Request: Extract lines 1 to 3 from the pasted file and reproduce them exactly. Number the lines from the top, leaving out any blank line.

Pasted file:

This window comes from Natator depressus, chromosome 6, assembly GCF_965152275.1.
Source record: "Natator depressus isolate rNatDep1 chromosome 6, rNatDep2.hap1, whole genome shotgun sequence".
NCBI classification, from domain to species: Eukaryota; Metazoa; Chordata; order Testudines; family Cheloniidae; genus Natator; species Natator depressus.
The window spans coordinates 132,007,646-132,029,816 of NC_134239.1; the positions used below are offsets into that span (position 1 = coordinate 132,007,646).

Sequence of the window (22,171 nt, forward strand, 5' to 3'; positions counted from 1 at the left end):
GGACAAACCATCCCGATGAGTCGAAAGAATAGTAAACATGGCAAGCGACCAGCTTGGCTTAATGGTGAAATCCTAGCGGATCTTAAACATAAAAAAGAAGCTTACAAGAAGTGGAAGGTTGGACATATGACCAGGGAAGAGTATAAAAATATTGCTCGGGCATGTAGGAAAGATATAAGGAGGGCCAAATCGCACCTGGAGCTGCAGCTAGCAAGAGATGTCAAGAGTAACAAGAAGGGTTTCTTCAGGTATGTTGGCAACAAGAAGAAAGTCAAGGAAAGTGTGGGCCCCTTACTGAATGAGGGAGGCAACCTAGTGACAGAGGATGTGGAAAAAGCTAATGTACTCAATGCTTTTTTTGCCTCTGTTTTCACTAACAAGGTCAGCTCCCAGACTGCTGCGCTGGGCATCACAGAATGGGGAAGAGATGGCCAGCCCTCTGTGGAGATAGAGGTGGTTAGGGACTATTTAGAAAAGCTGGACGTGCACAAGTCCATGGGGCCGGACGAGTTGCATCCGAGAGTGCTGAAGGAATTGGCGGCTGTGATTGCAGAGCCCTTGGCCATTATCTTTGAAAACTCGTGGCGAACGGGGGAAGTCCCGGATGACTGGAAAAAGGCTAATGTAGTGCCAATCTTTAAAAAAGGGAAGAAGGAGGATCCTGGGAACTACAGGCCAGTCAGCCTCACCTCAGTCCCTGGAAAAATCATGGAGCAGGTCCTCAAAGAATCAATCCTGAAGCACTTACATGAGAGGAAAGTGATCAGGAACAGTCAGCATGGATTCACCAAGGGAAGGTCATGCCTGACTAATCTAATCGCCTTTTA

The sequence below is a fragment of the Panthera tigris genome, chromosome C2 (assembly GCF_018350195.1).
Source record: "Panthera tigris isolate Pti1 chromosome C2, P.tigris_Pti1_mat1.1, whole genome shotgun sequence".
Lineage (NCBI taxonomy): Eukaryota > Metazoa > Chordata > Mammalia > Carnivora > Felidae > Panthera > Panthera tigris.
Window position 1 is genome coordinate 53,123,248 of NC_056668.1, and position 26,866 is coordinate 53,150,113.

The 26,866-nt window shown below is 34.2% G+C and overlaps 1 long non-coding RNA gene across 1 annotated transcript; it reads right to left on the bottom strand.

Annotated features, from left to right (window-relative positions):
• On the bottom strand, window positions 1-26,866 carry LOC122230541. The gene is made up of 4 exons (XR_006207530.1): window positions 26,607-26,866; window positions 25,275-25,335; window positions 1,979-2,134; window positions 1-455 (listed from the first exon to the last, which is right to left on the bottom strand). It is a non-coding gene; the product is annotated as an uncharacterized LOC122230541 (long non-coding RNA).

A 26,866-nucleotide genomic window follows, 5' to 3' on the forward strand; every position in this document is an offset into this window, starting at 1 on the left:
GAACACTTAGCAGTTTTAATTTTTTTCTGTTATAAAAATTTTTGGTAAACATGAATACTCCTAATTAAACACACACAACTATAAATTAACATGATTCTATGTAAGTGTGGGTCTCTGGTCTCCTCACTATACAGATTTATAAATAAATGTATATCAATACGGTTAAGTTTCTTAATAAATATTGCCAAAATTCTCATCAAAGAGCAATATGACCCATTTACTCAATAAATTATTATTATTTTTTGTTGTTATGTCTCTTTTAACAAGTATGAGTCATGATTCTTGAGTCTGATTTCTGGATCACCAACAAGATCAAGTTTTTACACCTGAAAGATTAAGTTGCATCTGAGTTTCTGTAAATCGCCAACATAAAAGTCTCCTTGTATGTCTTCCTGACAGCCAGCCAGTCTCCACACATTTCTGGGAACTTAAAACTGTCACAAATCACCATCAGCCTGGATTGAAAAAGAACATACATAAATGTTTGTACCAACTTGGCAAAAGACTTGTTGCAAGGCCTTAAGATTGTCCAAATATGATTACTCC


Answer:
This window comes from Natator depressus, chromosome 6, assembly GCF_965152275.1.
Source record: "Natator depressus isolate rNatDep1 chromosome 6, rNatDep2.hap1, whole genome shotgun sequence".
NCBI classification, from domain to species: Eukaryota; Metazoa; Chordata; order Testudines; family Cheloniidae; genus Natator; species Natator depressus.